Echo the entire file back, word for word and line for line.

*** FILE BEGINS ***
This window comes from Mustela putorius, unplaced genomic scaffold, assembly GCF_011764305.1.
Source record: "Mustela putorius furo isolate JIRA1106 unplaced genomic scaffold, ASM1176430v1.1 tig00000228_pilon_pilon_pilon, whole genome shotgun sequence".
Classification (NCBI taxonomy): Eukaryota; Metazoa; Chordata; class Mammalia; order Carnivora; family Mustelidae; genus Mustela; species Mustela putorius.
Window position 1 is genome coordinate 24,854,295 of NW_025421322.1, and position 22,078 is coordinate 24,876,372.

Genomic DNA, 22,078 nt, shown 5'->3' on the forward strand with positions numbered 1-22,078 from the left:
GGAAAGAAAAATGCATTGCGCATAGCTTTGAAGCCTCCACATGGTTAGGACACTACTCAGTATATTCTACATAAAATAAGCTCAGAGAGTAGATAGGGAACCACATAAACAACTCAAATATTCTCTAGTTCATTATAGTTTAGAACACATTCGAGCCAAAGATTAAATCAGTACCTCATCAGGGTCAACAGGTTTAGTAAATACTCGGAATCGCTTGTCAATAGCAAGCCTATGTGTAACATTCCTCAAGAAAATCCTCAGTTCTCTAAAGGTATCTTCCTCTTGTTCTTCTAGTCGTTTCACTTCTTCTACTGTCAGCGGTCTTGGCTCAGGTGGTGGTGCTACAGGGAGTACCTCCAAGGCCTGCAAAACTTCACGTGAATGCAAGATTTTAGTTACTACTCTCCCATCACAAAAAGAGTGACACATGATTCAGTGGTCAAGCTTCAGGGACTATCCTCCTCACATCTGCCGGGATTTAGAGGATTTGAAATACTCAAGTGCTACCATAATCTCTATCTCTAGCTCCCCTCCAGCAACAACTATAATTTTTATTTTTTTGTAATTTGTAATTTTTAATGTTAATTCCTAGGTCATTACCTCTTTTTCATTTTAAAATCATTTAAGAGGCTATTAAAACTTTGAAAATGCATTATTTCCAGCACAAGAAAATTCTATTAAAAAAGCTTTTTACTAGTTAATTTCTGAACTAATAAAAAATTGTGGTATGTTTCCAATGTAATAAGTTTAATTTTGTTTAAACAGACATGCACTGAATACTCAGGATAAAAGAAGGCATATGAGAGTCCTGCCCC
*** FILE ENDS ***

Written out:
This window comes from Mustela putorius, unplaced genomic scaffold, assembly GCF_011764305.1.
Source record: "Mustela putorius furo isolate JIRA1106 unplaced genomic scaffold, ASM1176430v1.1 tig00000228_pilon_pilon_pilon, whole genome shotgun sequence".
Classification (NCBI taxonomy): Eukaryota; Metazoa; Chordata; class Mammalia; order Carnivora; family Mustelidae; genus Mustela; species Mustela putorius.
Window position 1 is genome coordinate 24,854,295 of NW_025421322.1, and position 22,078 is coordinate 24,876,372.

Genomic DNA, 22,078 nt, shown 5'->3' on the forward strand with positions numbered 1-22,078 from the left:
GGAAAGAAAAATGCATTGCGCATAGCTTTGAAGCCTCCACATGGTTAGGACACTACTCAGTATATTCTACATAAAATAAGCTCAGAGAGTAGATAGGGAACCACATAAACAACTCAAATATTCTCTAGTTCATTATAGTTTAGAACACATTCGAGCCAAAGATTAAATCAGTACCTCATCAGGGTCAACAGGTTTAGTAAATACTCGGAATCGCTTGTCAATAGCAAGCCTATGTGTAACATTCCTCAAGAAAATCCTCAGTTCTCTAAAGGTATCTTCCTCTTGTTCTTCTAGTCGTTTCACTTCTTCTACTGTCAGCGGTCTTGGCTCAGGTGGTGGTGCTACAGGGAGTACCTCCAAGGCCTGCAAAACTTCACGTGAATGCAAGATTTTAGTTACTACTCTCCCATCACAAAAAGAGTGACACATGATTCAGTGGTCAAGCTTCAGGGACTATCCTCCTCACATCTGCCGGGATTTAGAGGATTTGAAATACTCAAGTGCTACCATAATCTCTATCTCTAGCTCCCCTCCAGCAACAACTATAATTTTTATTTTTTTGTAATTTGTAATTTTTAATGTTAATTCCTAGGTCATTACCTCTTTTTCATTTTAAAATCATTTAAGAGGCTATTAAAACTTTGAAAATGCATTATTTCCAGCACAAGAAAATTCTATTAAAAAAGCTTTTTACTAGTTAATTTCTGAACTAATAAAAAATTGTGGTATGTTTCCAATGTAATAAGTTTAATTTTGTTTAAACAGACATGCACTGAATACTCAGGATAAAAGAAGGCATATGAGAGTCCTGCCCC